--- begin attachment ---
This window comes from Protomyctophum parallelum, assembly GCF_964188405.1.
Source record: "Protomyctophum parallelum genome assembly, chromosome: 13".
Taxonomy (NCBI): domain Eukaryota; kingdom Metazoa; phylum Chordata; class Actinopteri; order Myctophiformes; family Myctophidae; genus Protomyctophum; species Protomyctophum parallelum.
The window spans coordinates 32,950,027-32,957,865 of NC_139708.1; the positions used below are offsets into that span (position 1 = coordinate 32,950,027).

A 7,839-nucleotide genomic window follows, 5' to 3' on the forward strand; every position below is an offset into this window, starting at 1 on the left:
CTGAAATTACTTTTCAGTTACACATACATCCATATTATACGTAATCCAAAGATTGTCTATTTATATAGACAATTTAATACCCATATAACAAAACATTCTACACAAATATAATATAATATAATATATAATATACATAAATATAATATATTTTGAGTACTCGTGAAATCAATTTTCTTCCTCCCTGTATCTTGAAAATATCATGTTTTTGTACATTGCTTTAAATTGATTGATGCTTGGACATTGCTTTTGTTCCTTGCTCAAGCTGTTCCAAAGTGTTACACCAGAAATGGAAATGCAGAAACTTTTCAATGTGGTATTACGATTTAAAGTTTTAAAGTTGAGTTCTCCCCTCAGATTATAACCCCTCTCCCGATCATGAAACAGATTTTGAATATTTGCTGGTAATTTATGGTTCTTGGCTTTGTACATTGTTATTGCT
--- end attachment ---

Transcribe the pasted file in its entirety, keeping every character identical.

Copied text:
This window comes from Protomyctophum parallelum, assembly GCF_964188405.1.
Source record: "Protomyctophum parallelum genome assembly, chromosome: 13".
Taxonomy (NCBI): domain Eukaryota; kingdom Metazoa; phylum Chordata; class Actinopteri; order Myctophiformes; family Myctophidae; genus Protomyctophum; species Protomyctophum parallelum.
The window spans coordinates 32,950,027-32,957,865 of NC_139708.1; the positions used below are offsets into that span (position 1 = coordinate 32,950,027).

A 7,839-nucleotide genomic window follows, 5' to 3' on the forward strand; every position below is an offset into this window, starting at 1 on the left:
CTGAAATTACTTTTCAGTTACACATACATCCATATTATACGTAATCCAAAGATTGTCTATTTATATAGACAATTTAATACCCATATAACAAAACATTCTACACAAATATAATATAATATAATATATAATATACATAAATATAATATATTTTGAGTACTCGTGAAATCAATTTTCTTCCTCCCTGTATCTTGAAAATATCATGTTTTTGTACATTGCTTTAAATTGATTGATGCTTGGACATTGCTTTTGTTCCTTGCTCAAGCTGTTCCAAAGTGTTACACCAGAAATGGAAATGCAGAAACTTTTCAATGTGGTATTACGATTTAAAGTTTTAAAGTTGAGTTCTCCCCTCAGATTATAACCCCTCTCCCGATCATGAAACAGATTTTGAATATTTGCTGGTAATTTATGGTTCTTGGCTTTGTACATTGTTATTGCT